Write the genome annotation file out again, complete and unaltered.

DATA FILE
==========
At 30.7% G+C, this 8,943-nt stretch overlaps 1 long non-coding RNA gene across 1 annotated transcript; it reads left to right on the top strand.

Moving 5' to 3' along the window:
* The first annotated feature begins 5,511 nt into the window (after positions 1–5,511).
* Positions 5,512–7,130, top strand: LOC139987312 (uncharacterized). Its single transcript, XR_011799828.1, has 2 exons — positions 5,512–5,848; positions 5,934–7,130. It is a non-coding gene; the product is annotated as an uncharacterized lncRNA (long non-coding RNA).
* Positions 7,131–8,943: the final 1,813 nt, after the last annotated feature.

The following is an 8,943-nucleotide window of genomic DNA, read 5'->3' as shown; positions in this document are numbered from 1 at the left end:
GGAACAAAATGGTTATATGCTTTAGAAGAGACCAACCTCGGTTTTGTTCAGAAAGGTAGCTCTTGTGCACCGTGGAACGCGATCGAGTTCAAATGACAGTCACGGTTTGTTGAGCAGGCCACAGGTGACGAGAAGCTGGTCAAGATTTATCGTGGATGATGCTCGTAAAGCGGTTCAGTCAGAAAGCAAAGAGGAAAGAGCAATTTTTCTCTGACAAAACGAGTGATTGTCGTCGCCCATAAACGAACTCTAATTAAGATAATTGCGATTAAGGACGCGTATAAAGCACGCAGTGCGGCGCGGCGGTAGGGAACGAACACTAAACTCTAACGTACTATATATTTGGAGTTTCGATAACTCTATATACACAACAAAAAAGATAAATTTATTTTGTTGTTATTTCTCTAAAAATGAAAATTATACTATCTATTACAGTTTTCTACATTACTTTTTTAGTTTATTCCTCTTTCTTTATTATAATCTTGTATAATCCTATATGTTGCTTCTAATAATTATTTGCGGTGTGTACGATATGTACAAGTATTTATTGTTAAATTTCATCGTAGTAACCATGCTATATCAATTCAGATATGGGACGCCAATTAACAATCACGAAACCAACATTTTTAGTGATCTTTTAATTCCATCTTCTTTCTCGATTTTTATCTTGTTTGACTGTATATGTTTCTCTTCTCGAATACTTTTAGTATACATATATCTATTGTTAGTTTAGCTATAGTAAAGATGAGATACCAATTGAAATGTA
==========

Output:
At 30.7% G+C, this 8,943-nt stretch overlaps 1 long non-coding RNA gene across 1 annotated transcript; it reads left to right on the top strand.

Moving 5' to 3' along the window:
* The first annotated feature begins 5,511 nt into the window (after positions 1–5,511).
* Positions 5,512–7,130, top strand: LOC139987312 (uncharacterized). Its single transcript, XR_011799828.1, has 2 exons — positions 5,512–5,848; positions 5,934–7,130. It is a non-coding gene; the product is annotated as an uncharacterized lncRNA (long non-coding RNA).
* Positions 7,131–8,943: the final 1,813 nt, after the last annotated feature.

The following is an 8,943-nucleotide window of genomic DNA, read 5'->3' as shown; positions in this document are numbered from 1 at the left end:
GGAACAAAATGGTTATATGCTTTAGAAGAGACCAACCTCGGTTTTGTTCAGAAAGGTAGCTCTTGTGCACCGTGGAACGCGATCGAGTTCAAATGACAGTCACGGTTTGTTGAGCAGGCCACAGGTGACGAGAAGCTGGTCAAGATTTATCGTGGATGATGCTCGTAAAGCGGTTCAGTCAGAAAGCAAAGAGGAAAGAGCAATTTTTCTCTGACAAAACGAGTGATTGTCGTCGCCCATAAACGAACTCTAATTAAGATAATTGCGATTAAGGACGCGTATAAAGCACGCAGTGCGGCGCGGCGGTAGGGAACGAACACTAAACTCTAACGTACTATATATTTGGAGTTTCGATAACTCTATATACACAACAAAAAAGATAAATTTATTTTGTTGTTATTTCTCTAAAAATGAAAATTATACTATCTATTACAGTTTTCTACATTACTTTTTTAGTTTATTCCTCTTTCTTTATTATAATCTTGTATAATCCTATATGTTGCTTCTAATAATTATTTGCGGTGTGTACGATATGTACAAGTATTTATTGTTAAATTTCATCGTAGTAACCATGCTATATCAATTCAGATATGGGACGCCAATTAACAATCACGAAACCAACATTTTTAGTGATCTTTTAATTCCATCTTCTTTCTCGATTTTTATCTTGTTTGACTGTATATGTTTCTCTTCTCGAATACTTTTAGTATACATATATCTATTGTTAGTTTAGCTATAGTAAAGATGAGATACCAATTGAAATGTA